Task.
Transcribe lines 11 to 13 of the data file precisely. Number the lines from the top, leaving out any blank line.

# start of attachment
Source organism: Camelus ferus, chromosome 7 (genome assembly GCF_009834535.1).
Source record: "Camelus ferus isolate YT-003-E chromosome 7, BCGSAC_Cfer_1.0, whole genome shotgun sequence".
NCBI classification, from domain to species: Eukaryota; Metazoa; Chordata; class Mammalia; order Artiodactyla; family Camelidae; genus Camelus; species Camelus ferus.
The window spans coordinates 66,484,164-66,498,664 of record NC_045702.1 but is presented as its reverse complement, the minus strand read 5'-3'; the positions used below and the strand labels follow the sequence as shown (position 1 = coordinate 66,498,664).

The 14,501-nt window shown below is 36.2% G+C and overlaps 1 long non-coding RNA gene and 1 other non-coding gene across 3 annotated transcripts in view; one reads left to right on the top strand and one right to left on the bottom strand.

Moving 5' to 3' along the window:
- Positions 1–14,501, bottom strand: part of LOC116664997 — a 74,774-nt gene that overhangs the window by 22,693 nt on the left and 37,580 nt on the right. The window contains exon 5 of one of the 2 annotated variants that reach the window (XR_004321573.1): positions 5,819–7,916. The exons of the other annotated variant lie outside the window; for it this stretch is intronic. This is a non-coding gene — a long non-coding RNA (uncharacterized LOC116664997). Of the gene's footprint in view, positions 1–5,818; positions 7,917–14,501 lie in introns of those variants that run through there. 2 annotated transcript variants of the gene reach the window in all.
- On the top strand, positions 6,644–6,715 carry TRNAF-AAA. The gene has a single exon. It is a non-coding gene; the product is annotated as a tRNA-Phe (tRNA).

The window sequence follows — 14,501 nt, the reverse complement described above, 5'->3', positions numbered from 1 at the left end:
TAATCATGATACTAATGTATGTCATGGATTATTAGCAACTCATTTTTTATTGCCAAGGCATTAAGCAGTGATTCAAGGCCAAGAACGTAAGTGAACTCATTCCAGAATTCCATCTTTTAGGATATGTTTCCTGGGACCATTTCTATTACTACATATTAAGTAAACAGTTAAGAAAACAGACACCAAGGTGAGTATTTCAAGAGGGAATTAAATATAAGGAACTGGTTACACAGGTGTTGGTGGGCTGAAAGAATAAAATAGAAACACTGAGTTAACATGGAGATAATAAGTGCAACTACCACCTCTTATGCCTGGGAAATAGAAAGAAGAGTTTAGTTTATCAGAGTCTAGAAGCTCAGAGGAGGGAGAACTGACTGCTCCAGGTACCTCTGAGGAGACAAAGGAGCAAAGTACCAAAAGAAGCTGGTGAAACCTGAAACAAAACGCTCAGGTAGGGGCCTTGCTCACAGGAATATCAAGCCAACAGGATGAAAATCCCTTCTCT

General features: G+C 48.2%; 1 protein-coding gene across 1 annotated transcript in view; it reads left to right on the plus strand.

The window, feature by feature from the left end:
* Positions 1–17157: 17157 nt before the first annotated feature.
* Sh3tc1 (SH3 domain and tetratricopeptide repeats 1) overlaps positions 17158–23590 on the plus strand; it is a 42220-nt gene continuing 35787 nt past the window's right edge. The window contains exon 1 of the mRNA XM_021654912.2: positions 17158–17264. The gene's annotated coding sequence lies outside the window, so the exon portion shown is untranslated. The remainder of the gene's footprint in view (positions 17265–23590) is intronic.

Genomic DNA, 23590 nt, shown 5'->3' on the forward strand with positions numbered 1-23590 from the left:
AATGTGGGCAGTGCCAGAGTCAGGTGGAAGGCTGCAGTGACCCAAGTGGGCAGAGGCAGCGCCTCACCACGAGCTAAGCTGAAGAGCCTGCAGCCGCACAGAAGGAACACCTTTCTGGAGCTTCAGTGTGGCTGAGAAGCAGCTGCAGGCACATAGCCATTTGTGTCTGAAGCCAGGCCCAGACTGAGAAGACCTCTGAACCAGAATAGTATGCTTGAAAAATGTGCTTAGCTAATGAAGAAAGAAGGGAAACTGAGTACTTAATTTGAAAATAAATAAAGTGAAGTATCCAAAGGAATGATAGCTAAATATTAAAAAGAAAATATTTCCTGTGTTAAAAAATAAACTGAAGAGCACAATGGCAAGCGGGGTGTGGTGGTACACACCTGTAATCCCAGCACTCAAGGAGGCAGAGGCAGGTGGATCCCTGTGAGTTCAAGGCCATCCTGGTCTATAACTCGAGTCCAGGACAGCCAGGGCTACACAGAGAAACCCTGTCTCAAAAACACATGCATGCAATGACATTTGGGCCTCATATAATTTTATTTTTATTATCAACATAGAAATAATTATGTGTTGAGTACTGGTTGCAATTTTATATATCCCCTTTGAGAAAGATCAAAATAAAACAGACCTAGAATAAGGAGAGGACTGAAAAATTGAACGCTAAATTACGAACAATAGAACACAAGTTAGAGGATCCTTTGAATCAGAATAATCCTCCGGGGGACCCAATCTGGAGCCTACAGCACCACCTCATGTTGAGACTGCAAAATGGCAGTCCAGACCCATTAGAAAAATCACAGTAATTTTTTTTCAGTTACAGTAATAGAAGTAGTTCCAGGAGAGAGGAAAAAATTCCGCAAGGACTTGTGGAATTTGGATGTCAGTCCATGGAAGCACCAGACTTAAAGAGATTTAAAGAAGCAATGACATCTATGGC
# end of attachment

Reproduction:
General features: G+C 48.2%; 1 protein-coding gene across 1 annotated transcript in view; it reads left to right on the plus strand.

The window, feature by feature from the left end:
* Positions 1–17157: 17157 nt before the first annotated feature.